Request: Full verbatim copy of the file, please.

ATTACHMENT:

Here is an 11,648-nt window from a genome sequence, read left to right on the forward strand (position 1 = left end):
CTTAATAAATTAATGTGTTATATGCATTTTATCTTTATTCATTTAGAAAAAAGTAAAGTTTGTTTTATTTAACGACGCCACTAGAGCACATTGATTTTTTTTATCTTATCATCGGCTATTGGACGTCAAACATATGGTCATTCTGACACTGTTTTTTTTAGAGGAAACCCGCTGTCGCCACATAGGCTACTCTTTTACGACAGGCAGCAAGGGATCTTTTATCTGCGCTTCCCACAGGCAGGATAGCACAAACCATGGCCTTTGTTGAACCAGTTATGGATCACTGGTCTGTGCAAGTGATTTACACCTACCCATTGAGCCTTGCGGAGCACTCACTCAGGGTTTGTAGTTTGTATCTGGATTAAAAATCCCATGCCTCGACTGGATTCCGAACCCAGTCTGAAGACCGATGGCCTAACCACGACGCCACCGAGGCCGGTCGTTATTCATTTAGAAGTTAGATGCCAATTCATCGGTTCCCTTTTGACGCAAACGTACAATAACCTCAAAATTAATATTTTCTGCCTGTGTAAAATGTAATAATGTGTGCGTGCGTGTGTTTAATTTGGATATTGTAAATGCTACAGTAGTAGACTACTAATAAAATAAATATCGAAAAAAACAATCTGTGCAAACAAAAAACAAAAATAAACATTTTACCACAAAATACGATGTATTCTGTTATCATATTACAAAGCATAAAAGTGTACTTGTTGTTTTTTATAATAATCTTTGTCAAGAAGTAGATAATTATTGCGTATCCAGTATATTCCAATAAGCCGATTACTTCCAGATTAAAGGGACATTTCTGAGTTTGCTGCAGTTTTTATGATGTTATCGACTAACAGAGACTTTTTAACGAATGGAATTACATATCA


Here is an 11,648-nt window from a genome sequence, read left to right on the forward strand (position 1 = left end):
CTTAATAAATTAATGTGTTATATGCATTTTATCTTTATTCATTTAGAAAAAAGTAAAGTTTGTTTTATTTAACGACGCCACTAGAGCACATTGATTTTTTTTATCTTATCATCGGCTATTGGACGTCAAACATATGGTCATTCTGACACTGTTTTTTTTAGAGGAAACCCGCTGTCGCCACATAGGCTACTCTTTTACGACAGGCAGCAAGGGATCTTTTATCTGCGCTTCCCACAGGCAGGATAGCACAAACCATGGCCTTTGTTGAACCAGTTATGGATCACTGGTCTGTGCAAGTGATTTACACCTACCCATTGAGCCTTGCGGAGCACTCACTCAGGGTTTGTAGTTTGTATCTGGATTAAAAATCCCATGCCTCGACTGGATTCCGAACCCAGTCTGAAGACCGATGGCCTAACCACGACGCCACCGAGGCCGGTCGTTATTCATTTAGAAGTTAGATGCCAATTCATCGGTTCCCTTTTGACGCAAACGTACAATAACCTCAAAATTAATATTTTCTGCCTGTGTAAAATGTAATAATGTGTGCGTGCGTGTGTTTAATTTGGATATTGTAAATGCTACAGTAGTAGACTACTAATAAAATAAATATCGAAAAAAACAATCTGTGCAAACAAAAAACAAAAATAAACATTTTACCACAAAATACGATGTATTCTGTTATCATATTACAAAGCATAAAAGTGTACTTGTTGTTTTTTATAATAATCTTTGTCAAGAAGTAGATAATTATTGCGTATCCAGTATATTCCAATAAGCCGATTACTTCCAGATTAAAGGGACATTTCTGAGTTTGCTGCAGTTTTTATGATGTTATCGACTAACAGAGACTTTTTAACGAATGGAATTACATATCA